Researchers at Trend Micro Zero Day Initiative (ZDI) published information five unpatched vulnerabilities in Windows, four of which are at high risk.
Three zero-day vulnerabilities, which received identifiers CVE-2020-0916, CVE-2020-0986 and CVE-2020-0915, scored 7 points out of 10 possible on the CVSS vulnerability rating scale. In fact, these three problems can allow an attacker to increase their privileges in a vulnerable system to the level of the current user. Fortunately, attackers who decide to exploit these bugs will first have to gain low privileged access to the target system.
The root of these problems lies in the user-mode printer driver splwow64.exe host process: the user input provided does not pass validation before dereferencing the pointer.
The same process, splwow64.exe, is subject to yet another, less serious problem, tracked as CVE-2020-0915. The vulnerability scored only 2.5 points on the CVSS scale and also arises due to the lack of proper validation of user-provided data.
Experts write that they notified Microsoft about these problems in December 2019, and the company intended to include patches for them in the May "Tuesday of updates." However, the company's engineers failed to meet this deadline, and so far only beta versions of the patches for testing have been provided to the ZDI researchers, and the end users have not received corrections.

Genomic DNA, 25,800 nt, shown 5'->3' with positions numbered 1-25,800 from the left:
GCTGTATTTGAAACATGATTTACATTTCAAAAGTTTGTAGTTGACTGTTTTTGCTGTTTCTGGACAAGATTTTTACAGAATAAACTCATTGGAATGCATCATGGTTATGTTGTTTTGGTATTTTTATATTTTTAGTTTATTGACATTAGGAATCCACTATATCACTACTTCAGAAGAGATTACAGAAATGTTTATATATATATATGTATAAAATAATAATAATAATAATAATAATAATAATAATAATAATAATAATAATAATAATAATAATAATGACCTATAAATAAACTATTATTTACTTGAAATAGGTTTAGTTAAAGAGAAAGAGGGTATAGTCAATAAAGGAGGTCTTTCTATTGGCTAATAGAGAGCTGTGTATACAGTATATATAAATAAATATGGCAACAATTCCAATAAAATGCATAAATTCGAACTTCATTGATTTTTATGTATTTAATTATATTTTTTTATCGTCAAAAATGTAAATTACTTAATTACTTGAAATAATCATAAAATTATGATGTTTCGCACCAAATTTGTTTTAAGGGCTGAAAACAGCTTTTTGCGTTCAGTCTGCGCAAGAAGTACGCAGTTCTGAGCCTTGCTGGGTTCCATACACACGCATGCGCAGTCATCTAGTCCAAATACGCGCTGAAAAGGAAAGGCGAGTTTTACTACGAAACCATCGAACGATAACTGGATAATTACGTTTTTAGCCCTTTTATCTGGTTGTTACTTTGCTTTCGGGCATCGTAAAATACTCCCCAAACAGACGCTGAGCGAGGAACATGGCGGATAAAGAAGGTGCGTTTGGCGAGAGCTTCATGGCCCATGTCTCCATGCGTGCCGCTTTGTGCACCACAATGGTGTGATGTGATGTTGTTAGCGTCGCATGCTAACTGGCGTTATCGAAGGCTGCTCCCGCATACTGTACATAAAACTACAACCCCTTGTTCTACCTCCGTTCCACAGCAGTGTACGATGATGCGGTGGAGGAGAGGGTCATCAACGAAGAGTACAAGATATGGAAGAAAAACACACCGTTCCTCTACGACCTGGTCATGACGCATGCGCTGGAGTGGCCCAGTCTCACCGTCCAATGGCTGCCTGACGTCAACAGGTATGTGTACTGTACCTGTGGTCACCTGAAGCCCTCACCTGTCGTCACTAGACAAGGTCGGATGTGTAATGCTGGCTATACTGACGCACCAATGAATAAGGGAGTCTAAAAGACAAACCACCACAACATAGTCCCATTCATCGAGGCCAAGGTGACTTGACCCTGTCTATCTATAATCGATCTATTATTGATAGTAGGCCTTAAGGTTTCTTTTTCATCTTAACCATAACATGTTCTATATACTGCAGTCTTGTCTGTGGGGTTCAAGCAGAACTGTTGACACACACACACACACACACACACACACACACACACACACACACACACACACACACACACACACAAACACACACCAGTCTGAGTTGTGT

Another vulnerability that does not have a CVE identifier, ZDI experts identified in January this year. This bug also allows attackers to increase their privileges and is related to how the system processes WLAN connection profiles. Researchers believe that this bug can be estimated at about 7 points on the CVSS scale. In this case, the hacker will also first have to gain access to the target system, and only then exploit the problem.
“By creating a malicious profile, an attacker can learn the credentials for a computer account. An attacker can use this vulnerability to increase their privileges and execute code in the context of an administrator, ”- they write experts.
Interestingly, Microsoft engineers do not intend to fix this problem at all, at least not in the near future.